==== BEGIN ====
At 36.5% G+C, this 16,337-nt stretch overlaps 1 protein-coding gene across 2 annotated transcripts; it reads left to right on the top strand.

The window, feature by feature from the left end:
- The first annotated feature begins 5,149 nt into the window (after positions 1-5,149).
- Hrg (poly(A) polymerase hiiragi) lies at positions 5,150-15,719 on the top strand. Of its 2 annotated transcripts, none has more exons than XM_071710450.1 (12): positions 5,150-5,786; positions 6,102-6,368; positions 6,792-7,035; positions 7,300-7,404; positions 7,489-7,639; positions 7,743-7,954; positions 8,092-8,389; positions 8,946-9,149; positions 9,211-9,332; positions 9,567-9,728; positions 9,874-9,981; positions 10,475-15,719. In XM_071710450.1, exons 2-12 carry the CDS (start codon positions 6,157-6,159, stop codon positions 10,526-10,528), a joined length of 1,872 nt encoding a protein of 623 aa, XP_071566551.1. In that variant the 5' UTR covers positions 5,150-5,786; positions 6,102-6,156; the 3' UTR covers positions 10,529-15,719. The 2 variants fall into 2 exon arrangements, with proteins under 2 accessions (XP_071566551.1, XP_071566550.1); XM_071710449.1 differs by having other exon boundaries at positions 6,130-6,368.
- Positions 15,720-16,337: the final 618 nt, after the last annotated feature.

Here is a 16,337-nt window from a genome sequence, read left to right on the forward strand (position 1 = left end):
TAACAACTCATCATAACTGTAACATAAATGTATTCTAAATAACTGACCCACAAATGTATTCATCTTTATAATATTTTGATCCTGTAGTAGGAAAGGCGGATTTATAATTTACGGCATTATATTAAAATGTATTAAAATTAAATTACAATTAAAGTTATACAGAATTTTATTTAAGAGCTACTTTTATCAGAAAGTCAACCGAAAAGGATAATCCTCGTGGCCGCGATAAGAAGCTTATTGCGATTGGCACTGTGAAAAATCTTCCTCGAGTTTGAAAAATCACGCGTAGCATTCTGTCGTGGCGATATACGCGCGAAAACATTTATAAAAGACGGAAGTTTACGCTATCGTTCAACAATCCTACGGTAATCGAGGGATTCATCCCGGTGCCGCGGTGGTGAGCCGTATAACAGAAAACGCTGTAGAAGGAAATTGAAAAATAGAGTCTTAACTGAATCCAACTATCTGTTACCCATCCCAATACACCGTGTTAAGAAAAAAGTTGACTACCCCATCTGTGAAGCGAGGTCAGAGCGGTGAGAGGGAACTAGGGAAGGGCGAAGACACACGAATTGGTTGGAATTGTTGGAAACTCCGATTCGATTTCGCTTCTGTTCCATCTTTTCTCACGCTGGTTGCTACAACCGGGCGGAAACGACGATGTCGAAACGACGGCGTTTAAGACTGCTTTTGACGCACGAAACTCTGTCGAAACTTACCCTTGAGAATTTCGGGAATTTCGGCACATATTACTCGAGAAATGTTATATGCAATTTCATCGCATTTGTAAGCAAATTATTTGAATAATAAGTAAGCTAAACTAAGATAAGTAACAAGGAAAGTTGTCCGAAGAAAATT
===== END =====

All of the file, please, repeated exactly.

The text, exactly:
At 36.5% G+C, this 16,337-nt stretch overlaps 1 protein-coding gene across 2 annotated transcripts; it reads left to right on the top strand.

The window, feature by feature from the left end:
- The first annotated feature begins 5,149 nt into the window (after positions 1-5,149).
- Hrg (poly(A) polymerase hiiragi) lies at positions 5,150-15,719 on the top strand. Of its 2 annotated transcripts, none has more exons than XM_071710450.1 (12): positions 5,150-5,786; positions 6,102-6,368; positions 6,792-7,035; positions 7,300-7,404; positions 7,489-7,639; positions 7,743-7,954; positions 8,092-8,389; positions 8,946-9,149; positions 9,211-9,332; positions 9,567-9,728; positions 9,874-9,981; positions 10,475-15,719. In XM_071710450.1, exons 2-12 carry the CDS (start codon positions 6,157-6,159, stop codon positions 10,526-10,528), a joined length of 1,872 nt encoding a protein of 623 aa, XP_071566551.1. In that variant the 5' UTR covers positions 5,150-5,786; positions 6,102-6,156; the 3' UTR covers positions 10,529-15,719. The 2 variants fall into 2 exon arrangements, with proteins under 2 accessions (XP_071566551.1, XP_071566550.1); XM_071710449.1 differs by having other exon boundaries at positions 6,130-6,368.
- Positions 15,720-16,337: the final 618 nt, after the last annotated feature.

Here is a 16,337-nt window from a genome sequence, read left to right on the forward strand (position 1 = left end):
TAACAACTCATCATAACTGTAACATAAATGTATTCTAAATAACTGACCCACAAATGTATTCATCTTTATAATATTTTGATCCTGTAGTAGGAAAGGCGGATTTATAATTTACGGCATTATATTAAAATGTATTAAAATTAAATTACAATTAAAGTTATACAGAATTTTATTTAAGAGCTACTTTTATCAGAAAGTCAACCGAAAAGGATAATCCTCGTGGCCGCGATAAGAAGCTTATTGCGATTGGCACTGTGAAAAATCTTCCTCGAGTTTGAAAAATCACGCGTAGCATTCTGTCGTGGCGATATACGCGCGAAAACATTTATAAAAGACGGAAGTTTACGCTATCGTTCAACAATCCTACGGTAATCGAGGGATTCATCCCGGTGCCGCGGTGGTGAGCCGTATAACAGAAAACGCTGTAGAAGGAAATTGAAAAATAGAGTCTTAACTGAATCCAACTATCTGTTACCCATCCCAATACACCGTGTTAAGAAAAAAGTTGACTACCCCATCTGTGAAGCGAGGTCAGAGCGGTGAGAGGGAACTAGGGAAGGGCGAAGACACACGAATTGGTTGGAATTGTTGGAAACTCCGATTCGATTTCGCTTCTGTTCCATCTTTTCTCACGCTGGTTGCTACAACCGGGCGGAAACGACGATGTCGAAACGACGGCGTTTAAGACTGCTTTTGACGCACGAAACTCTGTCGAAACTTACCCTTGAGAATTTCGGGAATTTCGGCACATATTACTCGAGAAATGTTATATGCAATTTCATCGCATTTGTAAGCAAATTATTTGAATAATAAGTAAGCTAAACTAAGATAAGTAACAAGGAAAGTTGTCCGAAGAAAATT